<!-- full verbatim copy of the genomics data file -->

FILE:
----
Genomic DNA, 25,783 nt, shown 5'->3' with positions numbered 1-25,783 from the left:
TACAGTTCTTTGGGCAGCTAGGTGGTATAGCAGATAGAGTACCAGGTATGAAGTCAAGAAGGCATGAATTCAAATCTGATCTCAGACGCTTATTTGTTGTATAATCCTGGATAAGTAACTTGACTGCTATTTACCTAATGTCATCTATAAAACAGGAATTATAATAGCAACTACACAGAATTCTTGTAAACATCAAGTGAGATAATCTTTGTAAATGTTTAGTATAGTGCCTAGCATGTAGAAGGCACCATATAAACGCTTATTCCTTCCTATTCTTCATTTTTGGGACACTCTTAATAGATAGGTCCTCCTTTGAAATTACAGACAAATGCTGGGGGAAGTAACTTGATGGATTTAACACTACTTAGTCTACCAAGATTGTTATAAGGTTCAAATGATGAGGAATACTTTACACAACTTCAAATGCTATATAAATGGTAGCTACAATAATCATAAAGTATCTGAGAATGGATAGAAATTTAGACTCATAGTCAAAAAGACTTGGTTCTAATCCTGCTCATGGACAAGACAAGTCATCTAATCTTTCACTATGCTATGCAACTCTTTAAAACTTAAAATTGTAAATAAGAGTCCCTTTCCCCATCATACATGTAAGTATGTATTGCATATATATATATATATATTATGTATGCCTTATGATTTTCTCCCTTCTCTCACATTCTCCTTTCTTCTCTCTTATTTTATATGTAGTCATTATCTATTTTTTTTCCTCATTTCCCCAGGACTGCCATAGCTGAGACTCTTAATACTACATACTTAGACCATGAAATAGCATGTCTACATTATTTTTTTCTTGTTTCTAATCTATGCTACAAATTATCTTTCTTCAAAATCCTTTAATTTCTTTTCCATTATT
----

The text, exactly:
Genomic DNA, 25,783 nt, shown 5'->3' with positions numbered 1-25,783 from the left:
TACAGTTCTTTGGGCAGCTAGGTGGTATAGCAGATAGAGTACCAGGTATGAAGTCAAGAAGGCATGAATTCAAATCTGATCTCAGACGCTTATTTGTTGTATAATCCTGGATAAGTAACTTGACTGCTATTTACCTAATGTCATCTATAAAACAGGAATTATAATAGCAACTACACAGAATTCTTGTAAACATCAAGTGAGATAATCTTTGTAAATGTTTAGTATAGTGCCTAGCATGTAGAAGGCACCATATAAACGCTTATTCCTTCCTATTCTTCATTTTTGGGACACTCTTAATAGATAGGTCCTCCTTTGAAATTACAGACAAATGCTGGGGGAAGTAACTTGATGGATTTAACACTACTTAGTCTACCAAGATTGTTATAAGGTTCAAATGATGAGGAATACTTTACACAACTTCAAATGCTATATAAATGGTAGCTACAATAATCATAAAGTATCTGAGAATGGATAGAAATTTAGACTCATAGTCAAAAAGACTTGGTTCTAATCCTGCTCATGGACAAGACAAGTCATCTAATCTTTCACTATGCTATGCAACTCTTTAAAACTTAAAATTGTAAATAAGAGTCCCTTTCCCCATCATACATGTAAGTATGTATTGCATATATATATATATATATTATGTATGCCTTATGATTTTCTCCCTTCTCTCACATTCTCCTTTCTTCTCTCTTATTTTATATGTAGTCATTATCTATTTTTTTTCCTCATTTCCCCAGGACTGCCATAGCTGAGACTCTTAATACTACATACTTAGACCATGAAATAGCATGTCTACATTATTTTTTTCTTGTTTCTAATCTATGCTACAAATTATCTTTCTTCAAAATCCTTTAATTTCTTTTCCATTATT